In this month's issue, Vogue has an entire fashion spread dedicated to Edith Wharton. Wharton, the first woman to win a Pulitzer for fiction, was born 150 years ago this year. Apparently this Annie Leibovitz shoot at her historic Massachusetts home is Vogue's idea of an appropriate commemoration? Wharton is played by supermodel Natalia Vodianova, and fellow authors Jeffrey Eugenides and Junot Diaz turn up to play Henry James and diplomat Walter Barry, respectively. Literary cosplay: so hot for fall.
There's Eugenides, left, and actor Jack Huston impersonating Morton Fullerton. Fullerton was a journalist and an incurable cad with whom Wharton had a three-year affair; Wharton considered him the love of her life. Incidentally, this is not the first time an author has been included in a Vogue fashion spread: most recently Colson Whitehead turned up in its pages in 2011. I wonder, though, why Vogue didn't get a woman writer to play Wharton? Jennifer Egan even modeled in the 1980s. She'd have been perfect.
Oh, and Nate Lowman makes an appearance as sculptor Daniel Chester French.
Elijah Wood plays Wharton's chauffeur.
Juno Temple plays Wharton's secretary, Anna Bahlman. Bahlman was the one who picked up the completed manuscript pages that Wharton tossed on the floor, collated them, and typed them.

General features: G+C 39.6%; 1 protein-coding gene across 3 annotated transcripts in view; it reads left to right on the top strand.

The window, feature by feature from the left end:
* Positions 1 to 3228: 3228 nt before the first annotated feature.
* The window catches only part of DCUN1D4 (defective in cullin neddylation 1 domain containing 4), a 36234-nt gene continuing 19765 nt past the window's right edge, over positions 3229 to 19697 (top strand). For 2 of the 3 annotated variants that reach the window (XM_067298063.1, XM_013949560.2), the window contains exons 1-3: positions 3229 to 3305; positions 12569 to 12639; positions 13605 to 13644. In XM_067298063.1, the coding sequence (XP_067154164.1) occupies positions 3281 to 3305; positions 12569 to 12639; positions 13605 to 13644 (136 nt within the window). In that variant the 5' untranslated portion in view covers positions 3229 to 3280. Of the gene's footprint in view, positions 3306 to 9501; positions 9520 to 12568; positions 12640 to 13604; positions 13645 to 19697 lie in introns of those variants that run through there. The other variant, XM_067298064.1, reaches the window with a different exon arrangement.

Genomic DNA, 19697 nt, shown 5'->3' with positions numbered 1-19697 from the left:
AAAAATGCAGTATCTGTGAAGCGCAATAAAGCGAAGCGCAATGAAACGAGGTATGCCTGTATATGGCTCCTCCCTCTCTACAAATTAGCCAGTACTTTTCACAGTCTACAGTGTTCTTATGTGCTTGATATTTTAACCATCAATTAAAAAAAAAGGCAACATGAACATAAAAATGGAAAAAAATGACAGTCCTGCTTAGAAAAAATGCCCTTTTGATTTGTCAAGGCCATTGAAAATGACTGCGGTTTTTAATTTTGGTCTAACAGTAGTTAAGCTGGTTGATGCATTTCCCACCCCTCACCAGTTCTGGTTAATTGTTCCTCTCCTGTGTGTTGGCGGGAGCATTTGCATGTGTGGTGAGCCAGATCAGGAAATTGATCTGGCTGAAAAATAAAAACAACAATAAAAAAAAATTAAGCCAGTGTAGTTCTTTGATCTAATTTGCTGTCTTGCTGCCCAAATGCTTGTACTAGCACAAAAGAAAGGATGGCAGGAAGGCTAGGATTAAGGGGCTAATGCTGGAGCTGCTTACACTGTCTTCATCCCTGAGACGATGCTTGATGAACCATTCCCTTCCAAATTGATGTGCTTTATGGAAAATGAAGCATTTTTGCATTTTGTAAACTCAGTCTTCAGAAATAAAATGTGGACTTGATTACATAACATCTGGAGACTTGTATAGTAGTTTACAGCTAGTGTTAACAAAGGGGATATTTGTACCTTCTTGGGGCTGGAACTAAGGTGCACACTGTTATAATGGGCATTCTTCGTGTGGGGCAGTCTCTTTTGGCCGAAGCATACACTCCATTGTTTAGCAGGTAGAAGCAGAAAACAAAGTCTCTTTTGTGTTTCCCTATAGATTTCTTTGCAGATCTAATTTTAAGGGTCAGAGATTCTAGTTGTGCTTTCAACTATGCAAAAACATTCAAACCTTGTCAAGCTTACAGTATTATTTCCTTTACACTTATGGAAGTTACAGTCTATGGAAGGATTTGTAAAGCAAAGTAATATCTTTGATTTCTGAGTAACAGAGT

Mamie Gummer plays Wharton's niece, the landscape architect Beatrix Farrand, and Jonathan Safran Foer on the far right there doubles for architect Ogden Codman Jr. In front of him is Max Minghella as Maxfield Parrish. Poor Junot Diaz got stuck in the page gutter. I wonder, if he were to relate the events of his Annie Leibovitz shoot as a short story, how many times Diaz would use the word "motherfucker" or its variants? But all things considered, this spread is perhaps less annoying than the last time a Condé Nast publication gave Wharton its treatment: I still suffer involuntary eye-rolls every time I inadvertently recall Jonathan Franzen's series of backhanded compliments masquerading as an essay in the New Yorker. Ironically, it was Franzen, and not Vogue, who reduced the author's work to one central question: but what she pretty? Sure, this spread is preposterous, but at least it's fun.
Edith Wharton in Vogue Magazine [Ciao Domenica]